I know what you are thinking: A sleepy little mountain city has a subway?
Yes. And as near as I can tell their logo is an upside down ‘W’.
Despite the city’s small size the subway was important and was already planned out by 1955 and opened in the 60’s, important partly because the mountain landscape makes roadbuilding challenging and partly because Tbilisi was a key city for the USSR, sometimes called the Fourth City, after Moscow, St. Pete’s and Kiev.
Following recent wars and conflicts with Russia the Georgian state has pulled away hard and focused more on Europe than ever, all signage in the city that had been in Georgian and Russian up until just a few years ago is now in Georgian and English. This plus the small size of the metro (2 lines and 2 dozen stations, but a 3rd line being built) makes the metro pretty easy to ride.
Like Prague the carriages are mostly older Moscow built 8178’s and the system in generally a bit neglected feeling. Track is bumpy and cars are loud plus several stations appear to have a much too close relationship with Tbilisi’s sewer system.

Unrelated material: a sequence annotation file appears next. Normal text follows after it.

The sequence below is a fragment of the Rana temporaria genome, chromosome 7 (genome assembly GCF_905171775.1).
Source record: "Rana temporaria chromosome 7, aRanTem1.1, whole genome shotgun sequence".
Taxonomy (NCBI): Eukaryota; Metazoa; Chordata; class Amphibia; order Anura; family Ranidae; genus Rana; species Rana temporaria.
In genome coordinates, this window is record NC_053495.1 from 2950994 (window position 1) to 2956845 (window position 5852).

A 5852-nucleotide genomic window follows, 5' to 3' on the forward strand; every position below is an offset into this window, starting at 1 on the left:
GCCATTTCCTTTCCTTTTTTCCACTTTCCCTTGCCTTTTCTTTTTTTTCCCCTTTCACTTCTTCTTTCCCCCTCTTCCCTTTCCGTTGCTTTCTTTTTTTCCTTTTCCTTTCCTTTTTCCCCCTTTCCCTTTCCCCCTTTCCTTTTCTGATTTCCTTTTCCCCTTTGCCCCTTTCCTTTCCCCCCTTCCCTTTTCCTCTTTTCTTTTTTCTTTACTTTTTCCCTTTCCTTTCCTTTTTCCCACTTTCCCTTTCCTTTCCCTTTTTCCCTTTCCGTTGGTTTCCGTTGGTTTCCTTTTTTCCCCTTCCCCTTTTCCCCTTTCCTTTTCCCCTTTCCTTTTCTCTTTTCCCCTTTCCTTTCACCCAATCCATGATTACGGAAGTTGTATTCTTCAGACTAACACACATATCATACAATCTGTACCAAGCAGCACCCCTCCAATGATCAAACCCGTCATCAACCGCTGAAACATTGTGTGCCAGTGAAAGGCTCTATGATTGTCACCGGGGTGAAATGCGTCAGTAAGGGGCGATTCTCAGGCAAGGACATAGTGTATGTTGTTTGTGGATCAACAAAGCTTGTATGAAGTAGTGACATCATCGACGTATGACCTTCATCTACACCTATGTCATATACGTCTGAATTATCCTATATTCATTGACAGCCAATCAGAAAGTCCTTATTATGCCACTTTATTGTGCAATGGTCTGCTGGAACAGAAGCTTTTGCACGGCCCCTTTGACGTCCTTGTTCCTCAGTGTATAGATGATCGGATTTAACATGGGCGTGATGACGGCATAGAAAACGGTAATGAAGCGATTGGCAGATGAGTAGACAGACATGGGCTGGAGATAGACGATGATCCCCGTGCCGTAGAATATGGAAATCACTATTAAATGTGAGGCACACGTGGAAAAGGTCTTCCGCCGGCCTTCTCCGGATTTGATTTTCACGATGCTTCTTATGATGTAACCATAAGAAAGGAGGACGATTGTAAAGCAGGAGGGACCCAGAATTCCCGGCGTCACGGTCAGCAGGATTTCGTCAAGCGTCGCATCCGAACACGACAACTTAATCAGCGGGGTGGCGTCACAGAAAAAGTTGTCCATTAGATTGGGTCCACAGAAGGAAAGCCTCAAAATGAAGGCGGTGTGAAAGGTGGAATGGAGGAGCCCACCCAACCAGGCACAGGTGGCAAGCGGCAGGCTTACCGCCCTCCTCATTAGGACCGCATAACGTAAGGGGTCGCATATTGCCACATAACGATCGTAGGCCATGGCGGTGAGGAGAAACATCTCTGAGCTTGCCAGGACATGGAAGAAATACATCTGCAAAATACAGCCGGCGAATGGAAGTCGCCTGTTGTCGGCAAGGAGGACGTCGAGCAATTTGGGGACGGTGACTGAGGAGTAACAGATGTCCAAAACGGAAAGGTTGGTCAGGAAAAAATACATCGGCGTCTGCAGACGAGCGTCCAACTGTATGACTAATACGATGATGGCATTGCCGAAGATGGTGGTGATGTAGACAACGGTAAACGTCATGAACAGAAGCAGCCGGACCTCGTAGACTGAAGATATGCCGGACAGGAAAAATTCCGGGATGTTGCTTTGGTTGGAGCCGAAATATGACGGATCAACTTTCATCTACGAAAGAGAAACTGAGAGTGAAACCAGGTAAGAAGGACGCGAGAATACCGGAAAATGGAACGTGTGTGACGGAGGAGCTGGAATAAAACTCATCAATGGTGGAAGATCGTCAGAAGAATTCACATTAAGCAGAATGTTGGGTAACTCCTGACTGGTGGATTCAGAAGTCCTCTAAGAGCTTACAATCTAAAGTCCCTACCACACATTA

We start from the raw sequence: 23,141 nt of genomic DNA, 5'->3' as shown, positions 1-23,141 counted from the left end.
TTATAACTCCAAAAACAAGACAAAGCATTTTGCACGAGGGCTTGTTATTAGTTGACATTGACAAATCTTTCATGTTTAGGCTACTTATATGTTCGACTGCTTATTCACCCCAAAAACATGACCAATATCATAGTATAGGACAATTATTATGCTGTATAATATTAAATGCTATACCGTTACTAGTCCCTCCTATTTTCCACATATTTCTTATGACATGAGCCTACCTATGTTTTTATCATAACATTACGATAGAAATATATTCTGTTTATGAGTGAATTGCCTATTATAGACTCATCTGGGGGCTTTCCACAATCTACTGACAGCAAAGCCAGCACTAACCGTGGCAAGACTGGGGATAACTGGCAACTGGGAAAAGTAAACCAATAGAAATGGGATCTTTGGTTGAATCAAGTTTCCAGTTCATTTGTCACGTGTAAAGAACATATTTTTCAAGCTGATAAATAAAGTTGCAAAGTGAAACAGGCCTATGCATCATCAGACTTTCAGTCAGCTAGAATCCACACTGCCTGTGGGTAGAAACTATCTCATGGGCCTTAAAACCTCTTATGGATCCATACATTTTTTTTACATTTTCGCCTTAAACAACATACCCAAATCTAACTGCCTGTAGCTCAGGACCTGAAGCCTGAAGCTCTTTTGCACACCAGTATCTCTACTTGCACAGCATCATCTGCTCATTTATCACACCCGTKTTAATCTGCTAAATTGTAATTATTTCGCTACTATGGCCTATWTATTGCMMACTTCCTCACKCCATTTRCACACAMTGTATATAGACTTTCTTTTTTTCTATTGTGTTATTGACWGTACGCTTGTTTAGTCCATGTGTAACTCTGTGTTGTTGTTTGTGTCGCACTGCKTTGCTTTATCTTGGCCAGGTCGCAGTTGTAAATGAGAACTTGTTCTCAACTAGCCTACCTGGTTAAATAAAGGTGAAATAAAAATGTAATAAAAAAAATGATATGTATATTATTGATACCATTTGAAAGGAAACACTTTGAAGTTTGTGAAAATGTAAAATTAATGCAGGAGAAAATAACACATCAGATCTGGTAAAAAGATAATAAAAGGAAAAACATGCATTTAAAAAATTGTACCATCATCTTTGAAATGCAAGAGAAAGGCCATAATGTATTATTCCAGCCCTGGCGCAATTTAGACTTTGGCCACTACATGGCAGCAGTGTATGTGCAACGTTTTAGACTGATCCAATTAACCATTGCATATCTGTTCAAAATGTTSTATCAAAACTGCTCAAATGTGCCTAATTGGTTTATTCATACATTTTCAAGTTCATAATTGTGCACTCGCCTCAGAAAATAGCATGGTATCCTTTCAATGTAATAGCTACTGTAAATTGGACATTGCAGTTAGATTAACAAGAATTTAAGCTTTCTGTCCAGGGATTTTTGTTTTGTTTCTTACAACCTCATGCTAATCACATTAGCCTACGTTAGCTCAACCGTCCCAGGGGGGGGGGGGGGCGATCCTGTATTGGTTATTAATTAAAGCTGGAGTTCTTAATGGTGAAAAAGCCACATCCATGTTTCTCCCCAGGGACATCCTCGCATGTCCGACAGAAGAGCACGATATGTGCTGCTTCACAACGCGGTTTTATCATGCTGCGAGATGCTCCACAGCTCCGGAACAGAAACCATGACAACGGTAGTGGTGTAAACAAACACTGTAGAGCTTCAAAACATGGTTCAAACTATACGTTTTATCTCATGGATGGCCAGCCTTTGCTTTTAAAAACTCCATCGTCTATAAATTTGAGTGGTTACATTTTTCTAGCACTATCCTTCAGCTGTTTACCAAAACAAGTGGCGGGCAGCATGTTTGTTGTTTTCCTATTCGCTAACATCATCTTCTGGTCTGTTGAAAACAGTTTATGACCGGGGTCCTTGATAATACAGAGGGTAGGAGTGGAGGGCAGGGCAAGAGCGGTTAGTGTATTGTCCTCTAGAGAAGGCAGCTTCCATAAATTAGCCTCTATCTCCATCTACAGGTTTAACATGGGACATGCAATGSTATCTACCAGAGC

Signage is quite good, if dim.
Most stations have clocks for time of day and time until next train PLUS time since last train, never seen both countdown and countup in the same place before.
The areas around most stations are an energetic marketplace and in several cases are a bit of a madhouse, Georgian ideas of personal space are more in line with Turkic countries so it’s easy to feel like screaming.
The system is a little rough around the edges but I can’t think of another city this small with a system this good, Tbilisi is much smaller than Vancouver and this metro is what Skytrain should have been.